I blogged a while back on the long arm jurisdiction of the English courts. In that case, the English courts exercised jurisdiction over a foreign resident director of a foreign company which had submitted to the jurisdiction of the English courts.
I recently came across another interesting case from last year in which the extra territorial effect of an order by English court was considered in the context of something known as the “French Blocking Statute“. The scope of this statute is astonishingly broad. It prohibits any individuals from:
… requesting, seeking or disclosing in writing, orally or in any other form, documents or information on an economic, commercial, industrial, financial or technical nature, with a view to establishing evidence in foreign judicial or administrative proceedings or in relation thereto.
It applies both to those requesting and those providing prohibited material, and Article 3 imposes criminal sanctions for breach being a maximum of 6 months in prison or a fine of €18,000 or €90,000 for legal entities.
When the English Court Requires Something Illegal in France…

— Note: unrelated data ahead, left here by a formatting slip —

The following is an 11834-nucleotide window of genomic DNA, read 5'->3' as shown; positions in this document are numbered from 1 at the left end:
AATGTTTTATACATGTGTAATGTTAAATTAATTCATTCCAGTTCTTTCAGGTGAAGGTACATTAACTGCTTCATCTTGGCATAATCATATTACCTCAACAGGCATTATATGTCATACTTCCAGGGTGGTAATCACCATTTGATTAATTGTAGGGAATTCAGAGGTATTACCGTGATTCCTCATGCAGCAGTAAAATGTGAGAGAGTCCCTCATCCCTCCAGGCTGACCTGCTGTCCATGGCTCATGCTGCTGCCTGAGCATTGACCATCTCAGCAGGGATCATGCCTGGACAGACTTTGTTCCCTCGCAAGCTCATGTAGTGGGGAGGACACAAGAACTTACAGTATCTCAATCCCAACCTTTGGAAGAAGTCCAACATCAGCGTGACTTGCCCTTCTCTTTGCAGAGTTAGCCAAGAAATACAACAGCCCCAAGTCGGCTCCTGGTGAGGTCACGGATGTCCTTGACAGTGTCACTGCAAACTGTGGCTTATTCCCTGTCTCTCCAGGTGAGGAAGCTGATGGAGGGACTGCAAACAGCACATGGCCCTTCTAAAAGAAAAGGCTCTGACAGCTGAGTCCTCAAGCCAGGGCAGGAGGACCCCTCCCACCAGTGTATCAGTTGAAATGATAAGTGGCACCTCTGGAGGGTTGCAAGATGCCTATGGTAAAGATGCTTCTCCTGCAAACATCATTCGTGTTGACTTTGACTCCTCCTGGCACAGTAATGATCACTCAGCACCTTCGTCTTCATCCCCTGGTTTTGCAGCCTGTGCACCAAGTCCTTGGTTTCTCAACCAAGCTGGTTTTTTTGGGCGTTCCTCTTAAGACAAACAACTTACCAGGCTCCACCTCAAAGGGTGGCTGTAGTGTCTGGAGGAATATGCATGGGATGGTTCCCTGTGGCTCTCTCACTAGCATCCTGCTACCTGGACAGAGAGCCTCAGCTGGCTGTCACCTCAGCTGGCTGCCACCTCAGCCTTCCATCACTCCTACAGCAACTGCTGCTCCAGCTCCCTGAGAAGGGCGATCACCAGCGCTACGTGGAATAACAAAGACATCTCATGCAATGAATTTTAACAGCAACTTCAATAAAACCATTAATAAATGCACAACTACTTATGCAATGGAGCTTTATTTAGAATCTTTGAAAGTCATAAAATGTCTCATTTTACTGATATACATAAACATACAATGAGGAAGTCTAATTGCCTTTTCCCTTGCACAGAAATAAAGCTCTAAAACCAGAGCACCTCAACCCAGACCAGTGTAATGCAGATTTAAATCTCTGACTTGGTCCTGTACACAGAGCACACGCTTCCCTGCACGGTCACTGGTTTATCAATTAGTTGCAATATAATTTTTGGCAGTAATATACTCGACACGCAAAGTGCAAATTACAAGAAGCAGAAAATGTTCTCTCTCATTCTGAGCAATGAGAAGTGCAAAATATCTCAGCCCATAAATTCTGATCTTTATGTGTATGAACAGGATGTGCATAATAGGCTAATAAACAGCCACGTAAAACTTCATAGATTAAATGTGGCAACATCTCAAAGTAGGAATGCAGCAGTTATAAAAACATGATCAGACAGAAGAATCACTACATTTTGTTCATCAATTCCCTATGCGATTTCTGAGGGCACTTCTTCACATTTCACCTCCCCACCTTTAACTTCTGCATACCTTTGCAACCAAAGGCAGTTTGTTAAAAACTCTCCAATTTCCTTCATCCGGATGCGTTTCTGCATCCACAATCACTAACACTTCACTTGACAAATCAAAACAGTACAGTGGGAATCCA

The judgment of the Court of Appeal was delivered on three related appeals based on the facts of a claim brought by the Secretary of State for Health against Servier Laboratories Limited and others: SoS for Health v Servier Laboratories Ltd. Servier had been ordered to provide a response to a request for further information in ongoing proceedings but objected on the basis that compliance would put it in breach of the French Statute.
The Court of Appeal reviewed the underlying authorities on the question of cross-border judicial orders before summarising the position as follows:
The domestic authorities to which we were referred show that the fact that such orders might, if complied with, expose the parties subject to them to the risk of prosecution under a foreign law provides no defence to their making.
In this case, the English Court concluded that it was inherently unlikely that the French law would be used by the French authorities to bring a prosecution against Servier (or against the other parties involved in the appeal) and therefore upheld the decision of the underlying court requiring Servier to comply.
In a robust ruling the Court spelled out the position:
Whether or not compliance with the orders of the English Court in the cases before us is illegal under French law, the English Court has jurisdiction to make them as part of the ordinary process of disclosure in several proceedings because such matters are covered by English law… In the exercise of its jurisdiction, it is legitimate for the Court to take account of the real risk of prosecution.
In other words if an English court concludes that your risk of prosecution under foreign law is slight, you will be compelled to comply with an order of the English court despite the residual risk of prosecution by a foreign State.
Whilst on one view, this is a pragmatic stance taken to ensure the smooth administration of English justice, it may give litigants cause for additional concerns.